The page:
Remember the Twitter suggested user list? Digg has one of those, albeit a much better one. This is going to funnel thousands of new followers to a select number of accounts. So far, most of these are publisher accounts, with a few exceptions. In short, the websites that create the content are going to have a massive follower advantage on the people that are to promote it. This makes sense, as people are to find and parse through RSS feeds of content, which can only be imported by the publisher, so if they are to find the stories to digg them, they have to follow the source, or depend on a friend to follow the right person, then digg it.

This is the first massive shift of influence from power user to publisher, Digg is taking the power of unique submission away from users, and giving it to the people who actually crafted the content. But, as you can already see, this does not mean that people will not have strong voice over the growth of a piece of content and its possible rise to the top of Digg (thus hitting the front page), just that it will now be different. You will never ask another power digger for a submission, you will merely ask for a Digg.

People (normal users, not the publishers) who have the largest, most active friend list are the best people to digg your story. After all, when they do so it will be spread to all their friends (and to their Twitter and Facebook accounts, etc), so to have an upvote from a user with 10,000 followers is going to be the bump that everyone looks for. Publishers are going to have more followers than that, but users are going to play the crucial role in spreading content away from a publisher’s followers. A submission brought in via RSS from say will only reach the people that directly follow that account, meaning that they need their followers (normal users) to get the word out. Power users are the bridge between publisher and reader, as before, but in a different location.

Thus power users will hardly be on the out, they will merely look  and act differently. They need the most active friends as  possible, so expect people who currently are, or want to be, power users to be more social from day one. Also, some people who were moot on Digg are about to become giants. Given that Digg prompts people to follow people on Digg that they follow on Twitter and Facebook, people who were social, but never on Digg, are about to pick up handfuls of new followers.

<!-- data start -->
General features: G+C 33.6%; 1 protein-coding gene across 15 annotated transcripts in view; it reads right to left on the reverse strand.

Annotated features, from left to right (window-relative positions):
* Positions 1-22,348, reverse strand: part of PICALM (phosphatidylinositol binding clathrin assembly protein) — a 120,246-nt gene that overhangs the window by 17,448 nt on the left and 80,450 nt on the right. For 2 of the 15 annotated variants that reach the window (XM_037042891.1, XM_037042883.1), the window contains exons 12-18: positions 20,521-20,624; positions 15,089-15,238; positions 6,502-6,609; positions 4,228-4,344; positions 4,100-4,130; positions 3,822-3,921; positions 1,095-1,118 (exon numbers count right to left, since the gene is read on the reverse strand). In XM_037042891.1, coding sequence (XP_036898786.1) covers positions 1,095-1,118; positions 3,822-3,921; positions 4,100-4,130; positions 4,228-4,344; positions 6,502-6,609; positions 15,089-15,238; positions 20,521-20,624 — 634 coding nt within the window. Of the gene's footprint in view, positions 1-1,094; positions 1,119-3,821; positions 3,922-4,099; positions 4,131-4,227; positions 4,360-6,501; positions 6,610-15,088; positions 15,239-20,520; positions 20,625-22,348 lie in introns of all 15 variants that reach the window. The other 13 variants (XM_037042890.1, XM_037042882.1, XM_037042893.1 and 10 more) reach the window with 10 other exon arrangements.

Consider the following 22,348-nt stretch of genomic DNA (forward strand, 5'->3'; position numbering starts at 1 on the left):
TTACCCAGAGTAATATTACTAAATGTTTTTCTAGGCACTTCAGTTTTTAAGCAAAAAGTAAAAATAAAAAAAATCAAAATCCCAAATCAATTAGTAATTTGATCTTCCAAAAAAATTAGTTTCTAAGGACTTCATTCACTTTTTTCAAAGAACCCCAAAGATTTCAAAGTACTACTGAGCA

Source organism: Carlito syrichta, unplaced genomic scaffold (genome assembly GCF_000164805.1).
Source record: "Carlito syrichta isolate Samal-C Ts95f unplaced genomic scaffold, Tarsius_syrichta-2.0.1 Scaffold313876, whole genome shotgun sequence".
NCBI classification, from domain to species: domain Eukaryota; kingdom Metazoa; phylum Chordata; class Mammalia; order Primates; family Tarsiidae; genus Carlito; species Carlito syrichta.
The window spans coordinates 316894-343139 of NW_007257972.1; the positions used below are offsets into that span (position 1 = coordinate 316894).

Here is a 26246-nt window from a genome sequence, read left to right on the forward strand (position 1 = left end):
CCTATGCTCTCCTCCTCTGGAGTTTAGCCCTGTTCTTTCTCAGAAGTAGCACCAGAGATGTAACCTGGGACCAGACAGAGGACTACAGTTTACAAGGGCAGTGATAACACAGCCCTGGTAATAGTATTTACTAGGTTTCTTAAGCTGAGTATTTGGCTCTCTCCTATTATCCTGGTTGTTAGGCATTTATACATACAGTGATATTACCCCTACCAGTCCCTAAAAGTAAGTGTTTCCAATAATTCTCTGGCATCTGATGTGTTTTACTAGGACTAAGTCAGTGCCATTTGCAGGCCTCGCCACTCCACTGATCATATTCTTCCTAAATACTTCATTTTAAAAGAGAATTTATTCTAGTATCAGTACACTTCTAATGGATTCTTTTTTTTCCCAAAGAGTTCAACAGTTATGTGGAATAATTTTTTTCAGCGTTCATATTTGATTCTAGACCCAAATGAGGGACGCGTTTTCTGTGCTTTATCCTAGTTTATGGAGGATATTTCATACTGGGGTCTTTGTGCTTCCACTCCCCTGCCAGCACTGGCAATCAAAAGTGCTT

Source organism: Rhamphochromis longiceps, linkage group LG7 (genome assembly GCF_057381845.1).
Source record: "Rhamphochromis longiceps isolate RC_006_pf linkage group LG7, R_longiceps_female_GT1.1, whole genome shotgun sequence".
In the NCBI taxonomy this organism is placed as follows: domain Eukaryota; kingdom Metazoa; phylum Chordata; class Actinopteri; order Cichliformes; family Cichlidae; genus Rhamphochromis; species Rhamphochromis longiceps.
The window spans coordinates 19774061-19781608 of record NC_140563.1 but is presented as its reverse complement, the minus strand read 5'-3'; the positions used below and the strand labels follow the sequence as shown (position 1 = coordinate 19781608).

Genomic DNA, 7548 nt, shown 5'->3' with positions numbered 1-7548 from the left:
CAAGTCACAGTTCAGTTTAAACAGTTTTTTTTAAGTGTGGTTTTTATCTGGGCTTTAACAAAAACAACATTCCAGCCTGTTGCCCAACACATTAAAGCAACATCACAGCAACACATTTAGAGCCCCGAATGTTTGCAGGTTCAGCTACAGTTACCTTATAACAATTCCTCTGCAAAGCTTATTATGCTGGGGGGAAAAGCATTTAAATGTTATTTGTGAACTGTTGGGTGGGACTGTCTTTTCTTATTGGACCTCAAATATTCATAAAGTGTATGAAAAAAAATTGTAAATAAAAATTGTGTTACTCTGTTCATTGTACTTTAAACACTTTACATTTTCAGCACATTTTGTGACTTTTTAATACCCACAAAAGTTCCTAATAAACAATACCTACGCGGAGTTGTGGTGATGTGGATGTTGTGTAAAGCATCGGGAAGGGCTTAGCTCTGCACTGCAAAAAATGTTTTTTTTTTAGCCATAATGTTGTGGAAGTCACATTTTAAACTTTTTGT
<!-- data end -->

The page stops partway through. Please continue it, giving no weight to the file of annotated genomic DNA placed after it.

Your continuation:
Will this end the terror-reign of MrBabyMan? No, chances are he has thousands of followers as it stands now, but no more will people beg him for a submission, they will just ask for a single click. Finally, this is going to limit the total number of Diggs that power users give out. Before, submissions were gold and Diggs were free, now submissions are over and diggs are expensive. So it goes.

As a final note on this, some sites will not import their RSS feeds of content, so some direct submissions will be made. In this area, power users will retain most of  their strength. This also applies to naked (plain) images (such as those on Imgur), and like content that is not attached to any specific RSS feed. In general though, more and more content will be brought in via RSS until the vast, vast majority is.


Where the hell is my bury button? Digg seems to have replaced that (lovely) feature with a ‘hide story’ feature, whatever that means. I want to bury crappy stories. Another small quibble is this: when you follow  a publisher that you like, you get everything that they publish. While some publishers might put a slightly restricted feed into the new Digg (a best-of-site, for example), you are going to get more from any one source than you probably want. This will equalize in time, but at launch expect an overload of mediocre stories from high volume publishers.

Also, with more total content flowing into Digg, and more publisher control over the front page, there could be a slight degradation of front-page content. What a website wants you to see is probably not always you want to see. We will just have to wait and see. For now, my complaints with the new Digg are few. I have only been playing with it for a short time (as has everyone else), but so far, so good.

The Bigg Picture*

The new Digg is a paen to the revolutions in social news and social media that have occurred since Digg was launched in 1845*. It is a giant step into the modern, and on the whole it should be received well by the Digg community. Some things will be changed based on user feedback in the first few weeks of its launch, but the starting package is good.

Digg needed an update, its size and audience makeup were the largest driving forces that have kept it relevant in the last few years. The v4 redesign not only makes it modern, but cutting edge once again. Here’s to the new Digg. Oh, and of course, follow TNW on Digg.

* Yes I meant to do that.